Well, I mean, again, you’re making connections and creating connective tissue and community around arts around employment and student opportunities. And then even remembering people like Joan Robinson, you wrote up who she was at the Flynn when I was on the Flynn board for five or six years, and just, you know, what a magical moment to just read and remember, so.


Sam RG  37:12

It’s helpful to like, you know, you all have been around for a long time here. I’ve been here since 2013. So there are so many people that are referencing, I’m like, who’s that? And I’m like afraid to ask, right. And so you all do a great job of sort of telling the story of our community as well. And kind of tying those things in.


Paula Routly  37:30

I hope the archive search works for you. Yeah, I’ll give it a lot of in that archive.


David Bradbury  37:36

Yeah, that could be kind of fun. Oh, yeah.


Sam RG  37:38

Really deep dive. So, you know, I want to address which is probably, like, at this point, an annoying question for you, but sort of the elephant in the room, which is, you know, the future of journalism, and how you are remaining optimistic with the changes that has happened the last, you know, decade, and also the emergence of AI, and, you know, all of those things that are contributing to massive changes in your industry?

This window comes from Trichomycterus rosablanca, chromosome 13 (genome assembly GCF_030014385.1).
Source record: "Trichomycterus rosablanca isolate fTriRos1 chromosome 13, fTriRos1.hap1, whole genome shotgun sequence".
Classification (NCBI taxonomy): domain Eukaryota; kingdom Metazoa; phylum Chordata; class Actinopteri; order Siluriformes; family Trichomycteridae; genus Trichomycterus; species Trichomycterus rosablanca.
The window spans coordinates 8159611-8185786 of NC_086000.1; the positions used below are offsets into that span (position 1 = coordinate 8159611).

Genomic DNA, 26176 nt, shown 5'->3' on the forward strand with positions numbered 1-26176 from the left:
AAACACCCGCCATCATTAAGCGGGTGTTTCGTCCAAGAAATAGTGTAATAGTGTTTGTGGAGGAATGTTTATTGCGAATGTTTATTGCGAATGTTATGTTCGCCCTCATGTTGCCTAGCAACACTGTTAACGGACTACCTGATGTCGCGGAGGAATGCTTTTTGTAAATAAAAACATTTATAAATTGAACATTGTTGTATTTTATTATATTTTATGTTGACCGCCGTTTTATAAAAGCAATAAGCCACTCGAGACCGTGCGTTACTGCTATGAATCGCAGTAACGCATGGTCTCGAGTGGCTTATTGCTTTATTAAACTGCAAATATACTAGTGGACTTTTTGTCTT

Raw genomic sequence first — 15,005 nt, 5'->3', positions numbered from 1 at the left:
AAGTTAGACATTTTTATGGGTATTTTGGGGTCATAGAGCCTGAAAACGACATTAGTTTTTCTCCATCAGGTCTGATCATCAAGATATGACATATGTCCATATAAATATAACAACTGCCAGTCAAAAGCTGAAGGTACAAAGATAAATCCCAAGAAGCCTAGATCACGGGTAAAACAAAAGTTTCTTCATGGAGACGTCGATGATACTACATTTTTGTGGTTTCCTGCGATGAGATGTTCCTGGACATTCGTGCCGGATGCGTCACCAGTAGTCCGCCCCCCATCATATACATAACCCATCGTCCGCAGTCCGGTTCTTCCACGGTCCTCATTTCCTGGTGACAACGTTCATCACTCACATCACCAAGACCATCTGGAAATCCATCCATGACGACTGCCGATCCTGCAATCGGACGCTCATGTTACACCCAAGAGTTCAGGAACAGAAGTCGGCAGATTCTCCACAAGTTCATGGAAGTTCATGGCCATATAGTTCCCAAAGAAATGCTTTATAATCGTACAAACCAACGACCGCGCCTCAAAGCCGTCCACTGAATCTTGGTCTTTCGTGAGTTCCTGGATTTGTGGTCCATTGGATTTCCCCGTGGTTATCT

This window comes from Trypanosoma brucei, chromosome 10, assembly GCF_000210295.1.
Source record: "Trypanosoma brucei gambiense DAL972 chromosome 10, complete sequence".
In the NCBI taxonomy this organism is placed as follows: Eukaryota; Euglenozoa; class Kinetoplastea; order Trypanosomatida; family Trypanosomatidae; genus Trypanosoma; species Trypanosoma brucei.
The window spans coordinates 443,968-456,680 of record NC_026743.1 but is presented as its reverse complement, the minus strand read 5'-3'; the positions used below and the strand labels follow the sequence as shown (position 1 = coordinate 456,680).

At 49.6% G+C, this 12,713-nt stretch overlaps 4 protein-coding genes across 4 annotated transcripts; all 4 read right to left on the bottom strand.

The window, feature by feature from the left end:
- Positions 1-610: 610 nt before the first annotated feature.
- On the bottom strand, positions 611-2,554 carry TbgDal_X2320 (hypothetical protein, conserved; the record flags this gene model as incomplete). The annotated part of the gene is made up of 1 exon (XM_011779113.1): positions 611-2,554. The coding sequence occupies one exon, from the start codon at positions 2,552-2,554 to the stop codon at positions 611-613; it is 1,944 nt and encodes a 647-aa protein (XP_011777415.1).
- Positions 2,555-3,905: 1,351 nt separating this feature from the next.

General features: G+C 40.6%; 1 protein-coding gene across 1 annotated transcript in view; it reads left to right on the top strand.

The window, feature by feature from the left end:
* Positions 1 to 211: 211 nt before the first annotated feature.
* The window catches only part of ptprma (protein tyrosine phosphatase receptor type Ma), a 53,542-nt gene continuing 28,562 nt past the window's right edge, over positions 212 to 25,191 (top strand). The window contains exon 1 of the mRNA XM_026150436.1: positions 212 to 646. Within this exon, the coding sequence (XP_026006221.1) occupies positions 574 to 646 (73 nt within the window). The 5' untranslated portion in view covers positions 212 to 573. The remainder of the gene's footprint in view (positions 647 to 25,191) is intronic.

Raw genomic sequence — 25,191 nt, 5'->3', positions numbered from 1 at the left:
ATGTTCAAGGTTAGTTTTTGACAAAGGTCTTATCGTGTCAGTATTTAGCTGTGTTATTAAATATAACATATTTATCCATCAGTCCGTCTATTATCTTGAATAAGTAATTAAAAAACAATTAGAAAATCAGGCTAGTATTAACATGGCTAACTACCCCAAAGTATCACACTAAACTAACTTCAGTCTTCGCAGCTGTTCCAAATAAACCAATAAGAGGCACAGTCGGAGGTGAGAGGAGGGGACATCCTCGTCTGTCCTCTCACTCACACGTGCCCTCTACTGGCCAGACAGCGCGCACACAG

Paula Routly  38:07

Yeah we’ve been, like, thoroughly disrupted. Yeah, that’s for sure. Yeah. I was, I was trying to be reflective last night thinking about, you know, to the year 2000, when the Internet, the Internet, just changed our business completely. And it you know, the iPhone and the iPad came out, like, very close together, you know, the end of the few, the failure, I was trying to think of the failures, some of the some of our failures, were trying to create, you know, techy products that were basically competing with Google and just thank goodness, we didn’t spend too much money on them or, or tried for too long. But one, we do, it does seem like we’re fighting a lot of dragons, you know, from Amazon, you know, just the retail sector is struggling. And we have all these competitors for employment advertising. The personals. It was like, a ton of them, many of whom many of which are gone already. But we, I do think remaining useful and accurately reflecting the community. Being an authentic voice in the community living here. A lot of people have encouraged us to chain you know, to do something in Southern Vermont or in the Upper Valley. Pamela and I both know, it’s tempting, but unless we had someone down there who really knew the community, we just, we know it would, it would look fake. And, and one of the positive trends is people are starting to appreciate it’s a hard thing to imagine not having media but It’s happened in a few places. And I think Vermont is unique in that people do appreciate local media and do support it and are doing everything they can to keep it strong and healthy. So what I’m trying to say is where we’ve lost some business, we have gained voluntary subscribers, people who are giving us money. There’s a whole philanthropic element that we didn’t used to have, we never asked people for money, and the paper has always been free. But in the beginning of the pandemic, we we felt, okay, about asking for help, and people responded. And that’s continued. It hasn’t grown. I was afraid, you know, at some point, they’d all everybody would cancel their super reader